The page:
Thursday, December 29, 2011

Winter Traction

I was recently asked what I did about winter traction for my moccasins.  The short answer is absolutely nothing. The long answer is that the unhindered foot has several features to enhance traction without the use of a firm lugged sole.  There are of course limits, stiff soles and crampons were invented for a good reason, and are quite useful in managing slick slopes.  My friend that lives on the side of a mountain uses Yaktrax over sandals over warm wool socks, but I live in the city, in a flat part of the country, where my own badly shoveled front steps is the worst hazard I'll have to face.

My shod footprint
First of all, the foot is designed for decent traction in mud, wet grass, and wet rocks.  Despite not having any traction features on the sole of my shoe, it is flexible enough to telegraph some of the traction features of my own foot.  You can see in the footprint above the five little "cleats" in the front, and the larger one in the back.  That picture was taken with my shoes on, I'm not crazy enough to barefoot in the snow, although you might think it from my footprints.

A man climbs a tree barefoot with no harness or traction devices

Secondly, the more uneven the terrain, the more useful the flexible features of the foot.  Where a stiff soled shoe skates over the top of a bump or hole, the flexible foot wraps around that feature and uses the full surface of the foot for traction.  The flexible soled moccasin allows the foot to wrap around surface contours almost as well as if it was bare.

A sliding foot

The third feature of the moccasin is the flexible ankle.  Once you start sliding in a stiff boot, the angle of your leg quickly becomes steep enough to lift part of the boot off the ground, leaving you with only one edge of your shoe in contact with the ground, and most of the traction features of the shoe in the air, making it quite likely that the little slip will turn into a bigger one and possibly a fall.  This problem has also caused me a couple turned ankles in "sensible shoes" when that angle became severe enough to cause gravity to pull me down on the side of the foot instead of re-centering after the misstep.  When you start sliding in a shoe that allows natural function of the ankle, the foot can remain flat on the ground and all the traction features remain in effect, increasing your chances of stopping the slide, or buying you time to shift your weight to the other foot.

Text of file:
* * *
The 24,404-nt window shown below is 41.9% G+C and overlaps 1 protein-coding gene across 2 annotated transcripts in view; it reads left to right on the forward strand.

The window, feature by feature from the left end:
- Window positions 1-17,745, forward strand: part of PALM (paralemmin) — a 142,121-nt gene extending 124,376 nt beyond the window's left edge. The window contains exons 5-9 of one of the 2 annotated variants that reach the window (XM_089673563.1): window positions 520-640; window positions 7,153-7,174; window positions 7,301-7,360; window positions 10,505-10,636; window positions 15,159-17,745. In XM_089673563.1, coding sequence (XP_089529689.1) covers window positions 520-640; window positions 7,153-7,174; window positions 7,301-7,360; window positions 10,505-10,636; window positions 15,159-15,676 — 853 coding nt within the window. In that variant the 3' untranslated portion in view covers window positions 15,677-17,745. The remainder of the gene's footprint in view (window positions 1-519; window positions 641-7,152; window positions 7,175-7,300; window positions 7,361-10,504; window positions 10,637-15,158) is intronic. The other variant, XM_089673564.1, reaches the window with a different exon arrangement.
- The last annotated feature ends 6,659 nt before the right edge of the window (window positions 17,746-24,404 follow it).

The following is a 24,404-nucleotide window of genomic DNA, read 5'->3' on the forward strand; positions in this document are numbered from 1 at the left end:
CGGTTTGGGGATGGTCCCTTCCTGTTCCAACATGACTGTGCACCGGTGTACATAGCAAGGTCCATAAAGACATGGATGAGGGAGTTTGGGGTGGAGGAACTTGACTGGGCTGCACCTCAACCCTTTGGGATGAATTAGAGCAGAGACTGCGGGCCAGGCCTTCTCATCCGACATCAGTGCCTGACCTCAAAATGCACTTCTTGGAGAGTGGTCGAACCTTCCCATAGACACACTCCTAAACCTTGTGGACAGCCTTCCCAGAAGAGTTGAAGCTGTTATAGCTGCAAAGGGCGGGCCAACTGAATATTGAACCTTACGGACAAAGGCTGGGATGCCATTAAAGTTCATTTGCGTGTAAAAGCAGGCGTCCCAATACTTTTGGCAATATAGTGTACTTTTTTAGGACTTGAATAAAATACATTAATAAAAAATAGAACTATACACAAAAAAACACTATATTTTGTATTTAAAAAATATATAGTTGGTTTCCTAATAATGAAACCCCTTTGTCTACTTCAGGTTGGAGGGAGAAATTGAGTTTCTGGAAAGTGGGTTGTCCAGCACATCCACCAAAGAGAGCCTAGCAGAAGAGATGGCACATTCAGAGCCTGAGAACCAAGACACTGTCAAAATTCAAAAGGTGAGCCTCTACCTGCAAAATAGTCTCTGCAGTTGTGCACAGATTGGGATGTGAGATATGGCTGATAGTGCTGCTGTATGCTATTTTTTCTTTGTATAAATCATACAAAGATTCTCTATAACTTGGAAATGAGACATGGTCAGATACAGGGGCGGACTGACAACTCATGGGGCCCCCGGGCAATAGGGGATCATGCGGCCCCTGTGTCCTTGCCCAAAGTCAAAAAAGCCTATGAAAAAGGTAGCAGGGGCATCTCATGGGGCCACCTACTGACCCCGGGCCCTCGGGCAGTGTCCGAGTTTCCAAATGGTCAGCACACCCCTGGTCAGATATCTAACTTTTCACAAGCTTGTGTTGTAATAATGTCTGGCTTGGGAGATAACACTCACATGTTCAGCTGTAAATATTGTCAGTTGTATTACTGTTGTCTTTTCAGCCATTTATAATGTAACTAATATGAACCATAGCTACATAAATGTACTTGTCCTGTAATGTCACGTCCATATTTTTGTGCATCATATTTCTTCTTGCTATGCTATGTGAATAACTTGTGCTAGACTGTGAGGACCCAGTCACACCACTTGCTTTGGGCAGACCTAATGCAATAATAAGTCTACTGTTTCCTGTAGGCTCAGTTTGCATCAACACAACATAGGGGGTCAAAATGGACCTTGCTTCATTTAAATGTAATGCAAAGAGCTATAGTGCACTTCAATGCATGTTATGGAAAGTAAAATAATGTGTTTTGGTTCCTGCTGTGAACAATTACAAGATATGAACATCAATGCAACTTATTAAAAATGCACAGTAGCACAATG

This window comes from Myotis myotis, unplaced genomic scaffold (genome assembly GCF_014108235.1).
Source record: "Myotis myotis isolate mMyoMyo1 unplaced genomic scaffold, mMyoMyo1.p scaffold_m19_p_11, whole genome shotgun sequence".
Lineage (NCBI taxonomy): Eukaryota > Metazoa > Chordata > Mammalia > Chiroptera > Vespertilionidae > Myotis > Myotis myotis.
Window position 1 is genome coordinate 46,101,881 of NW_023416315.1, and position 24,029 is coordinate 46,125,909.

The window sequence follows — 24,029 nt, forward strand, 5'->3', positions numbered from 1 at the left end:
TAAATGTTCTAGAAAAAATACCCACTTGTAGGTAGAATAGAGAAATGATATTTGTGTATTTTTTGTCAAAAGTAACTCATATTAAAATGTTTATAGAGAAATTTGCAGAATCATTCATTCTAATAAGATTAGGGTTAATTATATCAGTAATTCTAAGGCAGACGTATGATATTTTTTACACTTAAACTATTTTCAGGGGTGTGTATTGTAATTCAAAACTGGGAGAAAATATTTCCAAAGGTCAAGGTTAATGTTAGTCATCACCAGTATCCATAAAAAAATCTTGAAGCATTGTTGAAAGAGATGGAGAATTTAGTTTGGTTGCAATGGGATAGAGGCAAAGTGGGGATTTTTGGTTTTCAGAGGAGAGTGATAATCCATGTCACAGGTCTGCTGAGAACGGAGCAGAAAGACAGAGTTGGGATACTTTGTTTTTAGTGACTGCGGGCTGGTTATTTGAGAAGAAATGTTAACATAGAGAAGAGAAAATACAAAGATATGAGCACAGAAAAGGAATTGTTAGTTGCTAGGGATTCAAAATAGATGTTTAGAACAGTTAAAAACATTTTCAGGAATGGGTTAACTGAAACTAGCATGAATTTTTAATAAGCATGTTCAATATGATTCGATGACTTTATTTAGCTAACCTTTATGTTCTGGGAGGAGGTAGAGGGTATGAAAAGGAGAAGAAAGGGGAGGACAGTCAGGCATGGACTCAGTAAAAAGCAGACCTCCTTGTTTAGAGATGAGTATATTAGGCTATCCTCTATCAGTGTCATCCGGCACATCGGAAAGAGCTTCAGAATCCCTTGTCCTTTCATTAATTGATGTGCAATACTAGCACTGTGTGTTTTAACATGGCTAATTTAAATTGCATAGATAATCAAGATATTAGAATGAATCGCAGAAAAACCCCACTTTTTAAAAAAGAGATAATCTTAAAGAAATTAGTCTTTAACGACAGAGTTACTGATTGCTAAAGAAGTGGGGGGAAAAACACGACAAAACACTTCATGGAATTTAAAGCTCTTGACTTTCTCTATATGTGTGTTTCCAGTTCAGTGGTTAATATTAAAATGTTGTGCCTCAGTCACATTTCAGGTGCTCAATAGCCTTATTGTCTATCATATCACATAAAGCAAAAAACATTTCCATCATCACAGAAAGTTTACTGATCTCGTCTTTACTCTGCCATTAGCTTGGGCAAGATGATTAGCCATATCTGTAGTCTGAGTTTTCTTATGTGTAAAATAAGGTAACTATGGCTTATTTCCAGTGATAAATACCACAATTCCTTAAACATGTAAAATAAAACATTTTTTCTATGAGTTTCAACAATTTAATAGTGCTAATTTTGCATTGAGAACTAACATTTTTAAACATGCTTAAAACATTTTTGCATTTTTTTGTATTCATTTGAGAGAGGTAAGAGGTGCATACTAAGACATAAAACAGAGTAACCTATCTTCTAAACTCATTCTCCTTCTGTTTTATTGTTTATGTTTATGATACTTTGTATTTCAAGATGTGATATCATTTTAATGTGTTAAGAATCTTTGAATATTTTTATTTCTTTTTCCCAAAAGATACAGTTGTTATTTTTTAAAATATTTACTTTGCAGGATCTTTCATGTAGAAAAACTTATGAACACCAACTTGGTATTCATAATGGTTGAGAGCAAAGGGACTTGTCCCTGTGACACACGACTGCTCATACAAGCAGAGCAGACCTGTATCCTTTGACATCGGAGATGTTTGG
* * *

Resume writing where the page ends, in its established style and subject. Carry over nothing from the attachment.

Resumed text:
When I'm feeling like I have a little less traction than normal, I do something counter-intuitive.  I oil the leather.  Now when you hit a patch of oil on the ground, it's liquid and slippery, but that baked on sticky oil on your dirty dishes, that stuff is what I'm after.  About an hour or two after applying leather oil, the oil is all absorbed or wiped off, and the surface of the leather is slightly tacky.  This helps a great deal on surfaces like wet linoleum.  Note that the skin of my bare foot is producing a similar light coat of oil keeping my flexible traction surface in good condition and giving me a little bit of tackiness on smooth surfaces.

So in short, moccasins do absolutely nothing for my winter traction, but telegraph the natural traction features of the foot while keeping my toes warm.